Re: Urban cohousing
From: Laura Bagnall (Laura_Bagnallterc.edu)
Date: 22 Feb 1994 16:57:49 -0500
        Reply to:   RE>Urban cohousing
Well, the NWIS (NorthWest Inner Suburban) CoHousing group (a temporary name
until we agree on a better one), located in Arlington, MA,  is considering
something similar.  Arlington is a suburb just north of Boston, but it is
densely populated enough that there is no free land available for building.  We
are looking at a site consisting of a number of duplexes owned by a single
developer, which we are proposing to buy and convert into a cohousing site by
converting one building (currently containing two living units) into the common
house, and renovating and expanding the remaining units.  The thing that I
really like about Arlington is that it is just close enough to the city that you
can get there quickly on the bus, and there are lots of things in town that you
can walk to, but you're just far enough out that there is a little more
greenspace.  I am also personally allergic to suburbs, and anyplace where you
are forced to use a car to get anywhere.

There is another community in Cambridge (just to the south of Arlington), which
is more what you are talking about.  I can't remember the name of it offhand,
but it was an intentional community of perhaps a dozen families belonging to a
church (or perhaps they were Quakers?  I can't remember).  It wasn't exactly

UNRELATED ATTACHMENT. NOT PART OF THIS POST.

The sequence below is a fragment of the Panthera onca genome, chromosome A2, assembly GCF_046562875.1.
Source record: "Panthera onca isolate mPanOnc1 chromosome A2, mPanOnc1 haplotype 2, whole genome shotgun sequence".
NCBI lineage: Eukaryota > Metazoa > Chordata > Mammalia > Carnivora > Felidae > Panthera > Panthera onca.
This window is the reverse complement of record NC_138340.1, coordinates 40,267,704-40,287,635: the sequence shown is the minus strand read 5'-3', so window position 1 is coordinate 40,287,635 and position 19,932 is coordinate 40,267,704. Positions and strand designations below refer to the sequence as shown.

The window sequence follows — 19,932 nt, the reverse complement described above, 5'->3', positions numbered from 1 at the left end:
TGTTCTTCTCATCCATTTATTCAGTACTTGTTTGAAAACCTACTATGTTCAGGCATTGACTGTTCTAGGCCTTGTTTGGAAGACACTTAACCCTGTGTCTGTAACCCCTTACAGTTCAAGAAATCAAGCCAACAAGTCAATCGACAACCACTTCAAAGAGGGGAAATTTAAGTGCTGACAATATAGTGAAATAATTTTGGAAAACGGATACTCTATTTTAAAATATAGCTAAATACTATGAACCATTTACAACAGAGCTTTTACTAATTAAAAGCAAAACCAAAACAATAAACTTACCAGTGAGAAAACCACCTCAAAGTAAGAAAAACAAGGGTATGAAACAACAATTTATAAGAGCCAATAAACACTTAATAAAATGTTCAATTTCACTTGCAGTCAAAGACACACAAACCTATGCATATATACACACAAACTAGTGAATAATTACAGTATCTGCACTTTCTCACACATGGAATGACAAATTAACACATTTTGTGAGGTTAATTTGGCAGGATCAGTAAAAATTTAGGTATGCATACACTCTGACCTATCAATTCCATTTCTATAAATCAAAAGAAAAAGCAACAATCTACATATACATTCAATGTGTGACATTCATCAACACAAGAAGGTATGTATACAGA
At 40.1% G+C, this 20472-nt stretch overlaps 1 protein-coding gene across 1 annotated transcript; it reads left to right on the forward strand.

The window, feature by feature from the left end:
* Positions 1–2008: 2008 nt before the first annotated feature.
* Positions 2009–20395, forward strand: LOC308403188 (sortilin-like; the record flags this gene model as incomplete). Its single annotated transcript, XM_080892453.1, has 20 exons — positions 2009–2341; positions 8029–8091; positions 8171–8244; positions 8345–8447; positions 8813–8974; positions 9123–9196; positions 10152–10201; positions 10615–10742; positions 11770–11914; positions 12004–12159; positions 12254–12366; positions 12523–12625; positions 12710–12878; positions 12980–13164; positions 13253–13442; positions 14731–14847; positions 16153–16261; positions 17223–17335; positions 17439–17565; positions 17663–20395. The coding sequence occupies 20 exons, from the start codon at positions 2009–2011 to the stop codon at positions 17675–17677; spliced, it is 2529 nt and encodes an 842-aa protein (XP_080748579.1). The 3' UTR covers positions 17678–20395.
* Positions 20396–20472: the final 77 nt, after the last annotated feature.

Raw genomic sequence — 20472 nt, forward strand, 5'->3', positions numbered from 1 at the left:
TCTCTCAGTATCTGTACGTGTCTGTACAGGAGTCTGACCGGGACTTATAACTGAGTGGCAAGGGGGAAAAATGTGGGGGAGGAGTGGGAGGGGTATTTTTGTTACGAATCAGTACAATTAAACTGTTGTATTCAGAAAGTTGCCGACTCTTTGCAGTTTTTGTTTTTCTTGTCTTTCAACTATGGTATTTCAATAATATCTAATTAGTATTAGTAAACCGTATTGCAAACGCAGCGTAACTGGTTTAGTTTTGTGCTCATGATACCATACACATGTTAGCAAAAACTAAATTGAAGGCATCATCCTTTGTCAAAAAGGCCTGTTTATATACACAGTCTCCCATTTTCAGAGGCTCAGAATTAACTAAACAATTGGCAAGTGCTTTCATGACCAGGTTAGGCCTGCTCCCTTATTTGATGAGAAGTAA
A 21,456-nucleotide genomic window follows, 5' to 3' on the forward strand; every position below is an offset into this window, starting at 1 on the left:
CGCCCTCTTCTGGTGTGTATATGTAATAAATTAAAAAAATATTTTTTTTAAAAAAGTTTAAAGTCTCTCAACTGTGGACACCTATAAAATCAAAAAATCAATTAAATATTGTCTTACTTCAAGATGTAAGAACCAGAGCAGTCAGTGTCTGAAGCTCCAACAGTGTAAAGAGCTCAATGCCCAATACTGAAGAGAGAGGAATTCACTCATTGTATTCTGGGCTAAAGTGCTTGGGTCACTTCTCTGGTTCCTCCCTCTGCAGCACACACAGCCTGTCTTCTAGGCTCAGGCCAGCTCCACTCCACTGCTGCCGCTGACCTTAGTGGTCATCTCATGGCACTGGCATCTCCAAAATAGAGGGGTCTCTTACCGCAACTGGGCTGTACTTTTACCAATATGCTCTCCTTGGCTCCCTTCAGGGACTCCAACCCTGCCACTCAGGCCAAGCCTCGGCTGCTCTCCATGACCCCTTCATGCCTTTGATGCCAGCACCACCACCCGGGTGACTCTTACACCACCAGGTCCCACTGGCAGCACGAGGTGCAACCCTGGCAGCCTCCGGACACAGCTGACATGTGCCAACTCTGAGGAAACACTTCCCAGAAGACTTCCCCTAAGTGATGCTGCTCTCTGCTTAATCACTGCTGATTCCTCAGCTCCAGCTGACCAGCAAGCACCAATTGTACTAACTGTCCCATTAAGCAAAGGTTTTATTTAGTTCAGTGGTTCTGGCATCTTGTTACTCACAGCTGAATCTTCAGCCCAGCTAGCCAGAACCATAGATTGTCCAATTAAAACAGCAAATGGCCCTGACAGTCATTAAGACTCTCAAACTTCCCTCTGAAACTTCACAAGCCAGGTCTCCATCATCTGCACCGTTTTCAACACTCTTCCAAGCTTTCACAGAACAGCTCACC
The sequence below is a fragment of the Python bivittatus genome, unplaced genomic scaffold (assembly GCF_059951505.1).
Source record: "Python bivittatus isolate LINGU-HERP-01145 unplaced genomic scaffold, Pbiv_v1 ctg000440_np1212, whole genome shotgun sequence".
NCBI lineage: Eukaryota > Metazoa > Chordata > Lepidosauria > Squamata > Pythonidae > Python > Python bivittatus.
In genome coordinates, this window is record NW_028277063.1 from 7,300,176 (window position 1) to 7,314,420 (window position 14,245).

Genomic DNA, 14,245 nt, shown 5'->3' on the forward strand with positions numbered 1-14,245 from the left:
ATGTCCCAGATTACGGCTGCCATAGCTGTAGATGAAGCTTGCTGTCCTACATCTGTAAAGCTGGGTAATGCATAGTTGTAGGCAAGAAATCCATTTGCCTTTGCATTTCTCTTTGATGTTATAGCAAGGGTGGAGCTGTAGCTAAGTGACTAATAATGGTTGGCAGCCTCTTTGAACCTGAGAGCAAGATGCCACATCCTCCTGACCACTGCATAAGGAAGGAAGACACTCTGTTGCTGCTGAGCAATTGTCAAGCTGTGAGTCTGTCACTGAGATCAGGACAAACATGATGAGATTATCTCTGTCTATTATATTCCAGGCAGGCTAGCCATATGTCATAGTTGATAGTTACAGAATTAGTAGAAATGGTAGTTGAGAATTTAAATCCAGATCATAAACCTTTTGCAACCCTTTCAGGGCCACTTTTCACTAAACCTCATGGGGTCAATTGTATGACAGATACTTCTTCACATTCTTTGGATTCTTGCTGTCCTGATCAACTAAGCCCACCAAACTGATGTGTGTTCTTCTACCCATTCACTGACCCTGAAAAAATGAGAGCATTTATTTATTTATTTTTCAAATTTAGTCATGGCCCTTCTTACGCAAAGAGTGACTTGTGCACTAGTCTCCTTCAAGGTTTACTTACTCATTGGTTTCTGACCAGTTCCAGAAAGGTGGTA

cohousing though, since I don't think that they have a communal kitchen.  They
converted an apartment building, and have been in existence for 10-15 years. 
Does anybody else know what I'm talking about, who can give more details?  

--------------------------------------
Date: 2/22/94 2:13 PM
To: Laura Bagnall
From: cohousing-l [at] uci.com
I've been lurking on this list for several months now.  I have an
interest in the ideas behind cohousing, but I'm concerned by what
appears to be a trend among the cohousing projects described on this
list.  It seems that many of the cohousing projects I've seen described
involve going out into ``undeveloped'' land in some suburban area and
building new structures.  Now I can understand the desire to build
structures custom designed to your requirements, but it seems to me
that this approach cuts out a lot of potential people.  I for one have
no desire to live in the suburbs, cohousing or not.  I love the city
and all that it offers.  I'm wondering if anyone has any experience
with taking over existing structures in the city and converting them
for cohousing.  [...]
I'm curious if anyone knows of any projects like this.

--DaveH
internet: hurst [at] vistatech.com      "Be excellent to each other!"




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